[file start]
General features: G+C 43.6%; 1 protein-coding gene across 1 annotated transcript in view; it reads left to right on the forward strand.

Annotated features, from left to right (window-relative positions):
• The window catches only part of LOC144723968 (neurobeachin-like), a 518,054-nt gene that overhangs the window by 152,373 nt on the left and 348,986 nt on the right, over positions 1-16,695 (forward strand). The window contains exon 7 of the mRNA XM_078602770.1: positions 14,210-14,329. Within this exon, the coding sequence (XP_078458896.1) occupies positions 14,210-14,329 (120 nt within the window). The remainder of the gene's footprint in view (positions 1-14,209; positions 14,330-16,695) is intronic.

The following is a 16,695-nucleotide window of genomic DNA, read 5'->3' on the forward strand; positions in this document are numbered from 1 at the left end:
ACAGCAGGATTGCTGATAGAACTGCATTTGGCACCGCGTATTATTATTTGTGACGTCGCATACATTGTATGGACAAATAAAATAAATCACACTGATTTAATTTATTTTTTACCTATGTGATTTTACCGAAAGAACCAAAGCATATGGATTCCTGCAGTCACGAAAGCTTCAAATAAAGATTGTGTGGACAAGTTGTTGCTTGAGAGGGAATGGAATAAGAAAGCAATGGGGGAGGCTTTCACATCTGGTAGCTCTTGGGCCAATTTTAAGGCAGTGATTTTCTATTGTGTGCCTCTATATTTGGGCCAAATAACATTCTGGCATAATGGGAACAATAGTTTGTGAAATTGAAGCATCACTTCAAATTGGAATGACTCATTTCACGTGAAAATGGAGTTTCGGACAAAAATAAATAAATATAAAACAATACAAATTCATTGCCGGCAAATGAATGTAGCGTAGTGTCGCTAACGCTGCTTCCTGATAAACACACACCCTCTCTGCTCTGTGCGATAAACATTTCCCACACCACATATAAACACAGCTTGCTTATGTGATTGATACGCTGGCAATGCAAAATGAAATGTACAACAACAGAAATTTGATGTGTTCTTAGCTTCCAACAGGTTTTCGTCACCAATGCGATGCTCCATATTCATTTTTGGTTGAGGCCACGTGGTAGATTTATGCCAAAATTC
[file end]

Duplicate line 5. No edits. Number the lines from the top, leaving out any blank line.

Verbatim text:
ACAGCAGGATTGCTGATAGAACTGCATTTGGCACCGCGTATTATTATTTGTGACGTCGCATACATTGTATGGACAAATAAAATAAATCACACTGATTTAATTTATTTTTTACCTATGTGATTTTACCGAAAGAACCAAAGCATATGGATTCCTGCAGTCACGAAAGCTTCAAATAAAGATTGTGTGGACAAGTTGTTGCTTGAGAGGGAATGGAATAAGAAAGCAATGGGGGAGGCTTTCACATCTGGTAGCTCTTGGGCCAATTTTAAGGCAGTGATTTTCTATTGTGTGCCTCTATATTTGGGCCAAATAACATTCTGGCATAATGGGAACAATAGTTTGTGAAATTGAAGCATCACTTCAAATTGGAATGACTCATTTCACGTGAAAATGGAGTTTCGGACAAAAATAAATAAATATAAAACAATACAAATTCATTGCCGGCAAATGAATGTAGCGTAGTGTCGCTAACGCTGCTTCCTGATAAACACACACCCTCTCTGCTCTGTGCGATAAACATTTCCCACACCACATATAAACACAGCTTGCTTATGTGATTGATACGCTGGCAATGCAAAATGAAATGTACAACAACAGAAATTTGATGTGTTCTTAGCTTCCAACAGGTTTTCGTCACCAATGCGATGCTCCATATTCATTTTTGGTTGAGGCCACGTGGTAGATTTATGCCAAAATTC